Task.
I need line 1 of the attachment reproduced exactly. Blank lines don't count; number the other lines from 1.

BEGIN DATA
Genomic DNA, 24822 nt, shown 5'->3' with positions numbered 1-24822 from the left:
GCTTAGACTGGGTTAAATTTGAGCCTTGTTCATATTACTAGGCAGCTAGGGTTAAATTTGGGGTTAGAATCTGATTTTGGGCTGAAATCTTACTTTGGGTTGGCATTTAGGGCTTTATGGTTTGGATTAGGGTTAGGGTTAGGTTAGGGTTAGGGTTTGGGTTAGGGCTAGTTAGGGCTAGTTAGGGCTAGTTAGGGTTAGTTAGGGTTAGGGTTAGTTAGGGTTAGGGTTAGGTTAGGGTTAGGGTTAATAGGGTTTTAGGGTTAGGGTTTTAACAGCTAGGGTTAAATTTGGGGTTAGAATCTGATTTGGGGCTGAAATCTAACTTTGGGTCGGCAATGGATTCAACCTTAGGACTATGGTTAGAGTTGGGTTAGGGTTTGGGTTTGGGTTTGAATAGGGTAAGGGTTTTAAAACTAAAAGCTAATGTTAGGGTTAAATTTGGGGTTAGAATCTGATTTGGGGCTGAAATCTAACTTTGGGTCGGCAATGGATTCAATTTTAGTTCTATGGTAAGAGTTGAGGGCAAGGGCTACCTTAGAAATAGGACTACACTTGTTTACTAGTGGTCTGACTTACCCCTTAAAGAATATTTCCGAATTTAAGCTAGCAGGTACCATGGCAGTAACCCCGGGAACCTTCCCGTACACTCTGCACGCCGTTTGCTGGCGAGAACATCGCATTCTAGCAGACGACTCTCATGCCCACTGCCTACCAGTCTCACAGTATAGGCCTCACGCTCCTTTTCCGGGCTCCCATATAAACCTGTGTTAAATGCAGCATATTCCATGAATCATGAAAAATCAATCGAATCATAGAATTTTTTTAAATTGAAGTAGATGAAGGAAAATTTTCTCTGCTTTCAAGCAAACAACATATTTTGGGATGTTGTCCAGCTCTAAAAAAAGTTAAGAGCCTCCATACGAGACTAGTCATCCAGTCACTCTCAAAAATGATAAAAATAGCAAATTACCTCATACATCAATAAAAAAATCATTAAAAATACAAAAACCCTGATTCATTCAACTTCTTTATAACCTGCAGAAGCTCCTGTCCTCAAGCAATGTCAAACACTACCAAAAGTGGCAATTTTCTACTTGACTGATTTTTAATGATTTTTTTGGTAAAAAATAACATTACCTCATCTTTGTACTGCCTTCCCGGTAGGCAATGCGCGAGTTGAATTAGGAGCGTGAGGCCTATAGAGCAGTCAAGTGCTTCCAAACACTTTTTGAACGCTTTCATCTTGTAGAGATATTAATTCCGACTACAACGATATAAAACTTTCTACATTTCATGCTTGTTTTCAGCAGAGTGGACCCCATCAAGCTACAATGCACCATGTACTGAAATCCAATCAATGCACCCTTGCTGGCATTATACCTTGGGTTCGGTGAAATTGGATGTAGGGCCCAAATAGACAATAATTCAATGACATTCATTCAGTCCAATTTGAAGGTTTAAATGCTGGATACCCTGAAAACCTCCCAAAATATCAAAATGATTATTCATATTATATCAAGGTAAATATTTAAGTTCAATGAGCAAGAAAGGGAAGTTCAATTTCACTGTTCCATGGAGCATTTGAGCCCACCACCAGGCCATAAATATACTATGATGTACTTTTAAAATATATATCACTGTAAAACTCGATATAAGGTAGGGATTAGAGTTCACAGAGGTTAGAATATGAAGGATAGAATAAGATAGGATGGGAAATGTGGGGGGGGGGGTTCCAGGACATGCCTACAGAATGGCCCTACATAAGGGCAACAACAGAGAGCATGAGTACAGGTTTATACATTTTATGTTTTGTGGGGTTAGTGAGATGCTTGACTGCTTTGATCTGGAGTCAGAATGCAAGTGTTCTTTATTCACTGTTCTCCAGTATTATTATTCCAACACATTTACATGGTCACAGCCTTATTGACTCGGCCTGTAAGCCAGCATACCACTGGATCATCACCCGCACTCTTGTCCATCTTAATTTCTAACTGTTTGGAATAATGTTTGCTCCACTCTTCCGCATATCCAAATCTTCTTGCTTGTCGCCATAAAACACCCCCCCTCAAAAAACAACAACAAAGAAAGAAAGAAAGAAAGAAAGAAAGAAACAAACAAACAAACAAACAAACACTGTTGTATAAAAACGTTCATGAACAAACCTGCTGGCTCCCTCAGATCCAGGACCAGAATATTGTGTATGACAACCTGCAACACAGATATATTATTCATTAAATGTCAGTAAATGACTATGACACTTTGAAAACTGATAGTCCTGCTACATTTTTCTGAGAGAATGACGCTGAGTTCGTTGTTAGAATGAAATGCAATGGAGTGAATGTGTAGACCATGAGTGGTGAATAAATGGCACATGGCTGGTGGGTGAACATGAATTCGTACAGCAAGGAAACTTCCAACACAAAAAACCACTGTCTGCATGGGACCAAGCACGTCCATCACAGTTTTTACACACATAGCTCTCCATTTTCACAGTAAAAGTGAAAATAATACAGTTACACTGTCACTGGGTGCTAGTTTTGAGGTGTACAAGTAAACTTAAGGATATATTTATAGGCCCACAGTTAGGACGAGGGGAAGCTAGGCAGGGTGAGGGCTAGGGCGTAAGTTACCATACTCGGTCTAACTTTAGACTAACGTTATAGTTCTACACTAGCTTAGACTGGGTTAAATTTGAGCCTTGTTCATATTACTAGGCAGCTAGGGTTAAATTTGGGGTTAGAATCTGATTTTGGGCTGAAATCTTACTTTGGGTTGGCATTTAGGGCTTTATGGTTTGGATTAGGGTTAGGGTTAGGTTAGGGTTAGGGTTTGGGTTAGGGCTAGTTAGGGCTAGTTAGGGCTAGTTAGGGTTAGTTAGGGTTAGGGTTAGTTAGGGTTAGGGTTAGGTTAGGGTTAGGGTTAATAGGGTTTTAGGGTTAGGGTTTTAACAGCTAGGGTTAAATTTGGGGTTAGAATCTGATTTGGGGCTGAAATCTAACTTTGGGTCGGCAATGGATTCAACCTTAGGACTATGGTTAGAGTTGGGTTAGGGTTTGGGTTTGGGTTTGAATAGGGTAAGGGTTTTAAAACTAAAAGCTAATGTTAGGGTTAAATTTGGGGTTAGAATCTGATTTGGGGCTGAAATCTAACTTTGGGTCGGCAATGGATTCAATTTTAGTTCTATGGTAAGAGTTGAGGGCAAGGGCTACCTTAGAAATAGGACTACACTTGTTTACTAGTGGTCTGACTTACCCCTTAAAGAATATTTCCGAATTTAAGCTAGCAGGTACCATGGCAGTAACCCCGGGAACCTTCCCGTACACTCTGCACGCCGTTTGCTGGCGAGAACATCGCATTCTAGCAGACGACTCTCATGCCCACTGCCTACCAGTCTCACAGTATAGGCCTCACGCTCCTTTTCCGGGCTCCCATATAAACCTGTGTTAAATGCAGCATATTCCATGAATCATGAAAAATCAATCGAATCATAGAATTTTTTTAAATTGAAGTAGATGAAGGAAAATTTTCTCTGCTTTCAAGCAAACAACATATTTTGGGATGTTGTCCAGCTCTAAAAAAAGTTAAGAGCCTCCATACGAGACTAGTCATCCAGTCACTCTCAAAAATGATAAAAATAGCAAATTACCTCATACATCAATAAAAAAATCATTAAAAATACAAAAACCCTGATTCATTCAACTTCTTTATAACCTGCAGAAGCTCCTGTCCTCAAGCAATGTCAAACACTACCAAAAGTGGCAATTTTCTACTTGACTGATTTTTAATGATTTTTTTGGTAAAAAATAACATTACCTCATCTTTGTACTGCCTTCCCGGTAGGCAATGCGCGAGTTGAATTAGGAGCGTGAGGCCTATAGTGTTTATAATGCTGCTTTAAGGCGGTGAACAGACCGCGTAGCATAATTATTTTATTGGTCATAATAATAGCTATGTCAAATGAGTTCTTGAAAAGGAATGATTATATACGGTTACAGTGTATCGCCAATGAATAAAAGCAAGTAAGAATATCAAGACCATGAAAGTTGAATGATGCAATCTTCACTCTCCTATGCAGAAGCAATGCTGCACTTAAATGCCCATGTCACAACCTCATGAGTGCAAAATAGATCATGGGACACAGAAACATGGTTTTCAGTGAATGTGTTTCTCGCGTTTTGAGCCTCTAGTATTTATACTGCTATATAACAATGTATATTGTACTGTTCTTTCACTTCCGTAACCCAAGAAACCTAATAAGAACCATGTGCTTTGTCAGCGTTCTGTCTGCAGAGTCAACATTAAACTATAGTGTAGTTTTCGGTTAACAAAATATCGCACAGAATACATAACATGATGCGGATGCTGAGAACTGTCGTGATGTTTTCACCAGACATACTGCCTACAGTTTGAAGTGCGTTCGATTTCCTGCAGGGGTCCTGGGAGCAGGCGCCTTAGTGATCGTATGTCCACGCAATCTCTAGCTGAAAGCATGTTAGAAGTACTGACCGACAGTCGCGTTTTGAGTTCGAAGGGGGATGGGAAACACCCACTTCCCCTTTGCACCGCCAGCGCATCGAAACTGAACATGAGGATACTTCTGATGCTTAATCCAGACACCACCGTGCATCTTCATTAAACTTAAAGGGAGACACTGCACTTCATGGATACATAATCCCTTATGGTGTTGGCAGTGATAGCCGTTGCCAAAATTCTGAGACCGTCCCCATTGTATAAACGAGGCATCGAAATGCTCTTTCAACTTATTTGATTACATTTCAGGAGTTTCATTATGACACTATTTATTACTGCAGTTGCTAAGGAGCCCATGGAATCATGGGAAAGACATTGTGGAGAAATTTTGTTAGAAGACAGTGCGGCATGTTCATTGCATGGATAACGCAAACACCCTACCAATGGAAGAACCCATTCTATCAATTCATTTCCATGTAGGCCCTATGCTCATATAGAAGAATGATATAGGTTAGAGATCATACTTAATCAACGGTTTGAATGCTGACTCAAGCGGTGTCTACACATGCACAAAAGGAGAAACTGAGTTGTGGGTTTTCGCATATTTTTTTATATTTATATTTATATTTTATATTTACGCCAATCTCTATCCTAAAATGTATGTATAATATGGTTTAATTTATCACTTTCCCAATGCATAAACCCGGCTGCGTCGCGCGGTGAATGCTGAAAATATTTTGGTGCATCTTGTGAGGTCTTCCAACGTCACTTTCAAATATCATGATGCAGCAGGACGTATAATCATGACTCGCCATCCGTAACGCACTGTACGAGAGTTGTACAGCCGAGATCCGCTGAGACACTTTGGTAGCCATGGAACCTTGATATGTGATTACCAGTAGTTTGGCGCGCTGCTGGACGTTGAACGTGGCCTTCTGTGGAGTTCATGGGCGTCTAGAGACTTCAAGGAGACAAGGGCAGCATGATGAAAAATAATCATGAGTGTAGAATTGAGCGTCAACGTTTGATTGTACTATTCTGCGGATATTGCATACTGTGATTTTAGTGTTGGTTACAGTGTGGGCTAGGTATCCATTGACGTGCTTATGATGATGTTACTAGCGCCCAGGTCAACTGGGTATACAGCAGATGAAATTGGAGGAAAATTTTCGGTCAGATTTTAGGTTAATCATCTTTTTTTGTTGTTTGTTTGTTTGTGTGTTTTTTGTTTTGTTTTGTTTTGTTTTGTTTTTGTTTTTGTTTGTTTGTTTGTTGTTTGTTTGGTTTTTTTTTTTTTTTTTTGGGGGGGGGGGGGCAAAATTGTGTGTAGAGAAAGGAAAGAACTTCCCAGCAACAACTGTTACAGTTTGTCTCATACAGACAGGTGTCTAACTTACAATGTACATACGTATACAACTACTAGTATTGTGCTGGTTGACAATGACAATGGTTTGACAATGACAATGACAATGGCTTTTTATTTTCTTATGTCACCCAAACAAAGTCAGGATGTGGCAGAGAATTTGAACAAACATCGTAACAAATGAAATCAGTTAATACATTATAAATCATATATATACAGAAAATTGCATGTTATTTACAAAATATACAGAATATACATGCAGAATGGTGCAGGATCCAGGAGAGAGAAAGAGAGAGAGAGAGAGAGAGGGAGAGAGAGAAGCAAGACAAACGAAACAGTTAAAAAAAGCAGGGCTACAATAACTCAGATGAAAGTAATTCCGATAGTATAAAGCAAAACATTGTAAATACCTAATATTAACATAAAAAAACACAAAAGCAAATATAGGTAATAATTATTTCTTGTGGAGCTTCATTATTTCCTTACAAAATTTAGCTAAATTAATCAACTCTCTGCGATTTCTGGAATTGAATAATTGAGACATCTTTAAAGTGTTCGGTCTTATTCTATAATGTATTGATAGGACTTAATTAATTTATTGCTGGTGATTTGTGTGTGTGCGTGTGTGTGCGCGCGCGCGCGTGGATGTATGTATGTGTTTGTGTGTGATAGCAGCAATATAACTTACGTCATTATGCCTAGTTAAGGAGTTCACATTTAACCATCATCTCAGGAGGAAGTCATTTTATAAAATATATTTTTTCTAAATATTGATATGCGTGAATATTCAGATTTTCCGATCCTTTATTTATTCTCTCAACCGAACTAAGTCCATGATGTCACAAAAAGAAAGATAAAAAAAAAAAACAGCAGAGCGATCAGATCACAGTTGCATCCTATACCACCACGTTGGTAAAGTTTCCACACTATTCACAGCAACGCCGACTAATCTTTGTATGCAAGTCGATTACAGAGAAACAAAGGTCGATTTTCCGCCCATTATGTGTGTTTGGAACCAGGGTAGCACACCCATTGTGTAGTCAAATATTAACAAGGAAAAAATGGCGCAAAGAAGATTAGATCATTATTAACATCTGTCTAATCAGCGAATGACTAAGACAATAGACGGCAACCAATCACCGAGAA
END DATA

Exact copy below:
Genomic DNA, 24822 nt, shown 5'->3' with positions numbered 1-24822 from the left: